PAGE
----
Presentation Translator subtitles your live presentation straight from PowerPoint, and lets your audience join from their own devices using the Translator app or browser.
As you speak, Presentation Translator displays subtitles directly on your PowerPoint presentation.
Up to 100 audience members in the room can follow along with the presentation by downloading the Translator app or joining directly from their browser.
Live subtitling – Speak in any of the supported speech languages and subtitle into any one of the 60+ text translation languages.
Interactive audience experience – Share a QR or five letter conversation code and your audience can follow along with your presentation, on their own device, in their chosen language.
Multi-language Q&A – Unmute the audience to allow questions from the audience on their device in any of the supported languages.
Inclusivity through Accessibility – Help audience members who are deaf or hard of hearing follow the presentation, and participate in the discussion.
Customised speech recognition – Customise the speech recognition engine using the vocabulary within your slides and slide notes to adapt to jargon, technical terms, and product or place names. Customisation is currently available for English, Chinese, and Spanish.
Translated presentations with preserved formatting – The “Translate Slides” button allows presenters to translate their whole presentation while preserving its formatting.
How Presentation Translator Works
Presentation Translator for PowerPoint is powered by the Microsoft Translator live feature which lets you have translated chats by starting or joining a conversation from the Translator app. Up to 100 people can chat at once using the Translator app or directly from their browser at http://translate.it.
Tips for Using Presentation Translator
Before you get started, you’ll need:
A working microphone
PowerPoint for Windows: PC only. Make sure you do not have any Office applications open while Presentation Translator installs. Once installed, the add-in will update automatically each time a new version is published.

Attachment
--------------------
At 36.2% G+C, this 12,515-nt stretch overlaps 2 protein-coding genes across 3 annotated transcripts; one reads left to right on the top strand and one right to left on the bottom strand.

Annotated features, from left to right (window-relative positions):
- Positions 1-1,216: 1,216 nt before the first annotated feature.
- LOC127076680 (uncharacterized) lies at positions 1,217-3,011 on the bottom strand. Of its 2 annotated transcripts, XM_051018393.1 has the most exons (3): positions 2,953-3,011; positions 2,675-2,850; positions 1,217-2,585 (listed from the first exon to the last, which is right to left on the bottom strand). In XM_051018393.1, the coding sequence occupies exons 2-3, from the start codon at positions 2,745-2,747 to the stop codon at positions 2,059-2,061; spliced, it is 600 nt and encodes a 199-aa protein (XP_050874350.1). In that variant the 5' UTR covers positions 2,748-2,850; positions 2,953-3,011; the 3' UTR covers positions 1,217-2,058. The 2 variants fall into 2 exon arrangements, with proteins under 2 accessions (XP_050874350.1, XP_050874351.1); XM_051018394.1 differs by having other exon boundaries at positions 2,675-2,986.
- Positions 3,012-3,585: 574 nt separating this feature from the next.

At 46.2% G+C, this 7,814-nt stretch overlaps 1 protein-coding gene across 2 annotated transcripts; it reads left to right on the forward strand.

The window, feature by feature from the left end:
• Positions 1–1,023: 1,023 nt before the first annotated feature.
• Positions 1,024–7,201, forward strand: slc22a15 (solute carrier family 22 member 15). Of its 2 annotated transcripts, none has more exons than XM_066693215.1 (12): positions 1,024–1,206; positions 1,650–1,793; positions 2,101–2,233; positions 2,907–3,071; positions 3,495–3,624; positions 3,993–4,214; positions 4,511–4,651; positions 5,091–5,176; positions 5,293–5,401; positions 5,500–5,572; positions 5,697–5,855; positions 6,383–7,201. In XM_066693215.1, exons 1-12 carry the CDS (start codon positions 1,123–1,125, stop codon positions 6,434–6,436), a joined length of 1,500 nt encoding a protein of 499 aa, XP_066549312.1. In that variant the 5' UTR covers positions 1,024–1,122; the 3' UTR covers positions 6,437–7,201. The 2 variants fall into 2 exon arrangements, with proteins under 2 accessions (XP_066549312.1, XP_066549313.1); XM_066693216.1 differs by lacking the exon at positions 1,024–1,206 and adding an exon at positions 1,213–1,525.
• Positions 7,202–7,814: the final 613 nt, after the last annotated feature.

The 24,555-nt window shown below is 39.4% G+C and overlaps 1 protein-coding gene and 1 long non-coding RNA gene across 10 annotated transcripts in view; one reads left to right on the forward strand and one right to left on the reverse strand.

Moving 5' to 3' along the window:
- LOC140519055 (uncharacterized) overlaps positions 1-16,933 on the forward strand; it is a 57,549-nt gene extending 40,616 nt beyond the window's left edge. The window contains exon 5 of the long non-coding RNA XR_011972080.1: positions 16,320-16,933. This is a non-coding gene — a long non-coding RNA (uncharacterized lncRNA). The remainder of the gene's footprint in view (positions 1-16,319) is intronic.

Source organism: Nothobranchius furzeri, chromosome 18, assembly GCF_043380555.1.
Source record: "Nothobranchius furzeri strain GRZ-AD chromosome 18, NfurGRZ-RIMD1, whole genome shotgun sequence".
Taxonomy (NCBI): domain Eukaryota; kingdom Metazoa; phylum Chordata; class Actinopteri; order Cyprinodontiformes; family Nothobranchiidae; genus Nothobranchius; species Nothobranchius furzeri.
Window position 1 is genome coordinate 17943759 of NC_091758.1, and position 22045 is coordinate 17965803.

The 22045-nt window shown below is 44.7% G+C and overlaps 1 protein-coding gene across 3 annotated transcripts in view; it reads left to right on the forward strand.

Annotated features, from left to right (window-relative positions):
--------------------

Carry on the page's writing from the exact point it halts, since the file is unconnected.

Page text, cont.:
Internet connection: A hard-wired connection is ideal, but a reliable WiFi connection works well also.
How to set up customised content
Depending on what you’re presenting you will probably want to customise how Presentation Translator “understands” your content.
Here are a few tips to set-up CSS:
Include all relevant content: Don’t forget your presenter notes! Before CSS “learns” your content, the content needs to be present within the slides or slide notes. Full sentences will be used for word contexts, so a full script of your presentation within the slide notes will be useful.
After you click “Start Subtitling”, a dialogue box will appear to set-up your presentation. Make sure to check the box that says “Personalize speech recognition” so it can customise your presentation speech model. This will take 3 to 5 minutes depending on the length of your presentation.
Train in advance. Content, notes, and audio logs will be retained by the service for thirty (30) days from last use to support future presentations. You only need to train the system again if you have updated content or it’s past 30 days since the last training.
Microsoft Translator live feature
Now that your audio, visual, and presentation content are ready to go, you can now start presenting! This is where audience participation can play a role – to expand the audience that understands your content, or invite them to comment in real-time in their own language.
Here are a few tips to set-up the Microsoft Translator live feature:
After you click “Start Subtitling”, a dialogue box will appear to set-up your presentation. Under “Additional Settings”, make sure to check the box that says “Add instructional slide”. This will explain to the audience how they can view subtitles on their own devices.
The add-in will then insert the instructional slide before the start of your presentation. These instructions will allow your audience to easily join the conversation (up to 500 people!) on their device, in their language.
You can choose to “unmute” the audience – allow comments directly from their device – or “mute” the audience so your presentation is uninterrupted. You can simply click “Audience Unmuted” towards the end of the presentation for an interactive Q&A session.
On this blog you will find posts from Phil, Lauren, Suzy and Aleks, the TEL team, but we also welcome contributions from other YSJ staff and students on the matter of Technology Enhanced Learning and Digital Capability. If you would like to contribute to this blog then please contact the TEL team: TEL@yorksj.ac.uk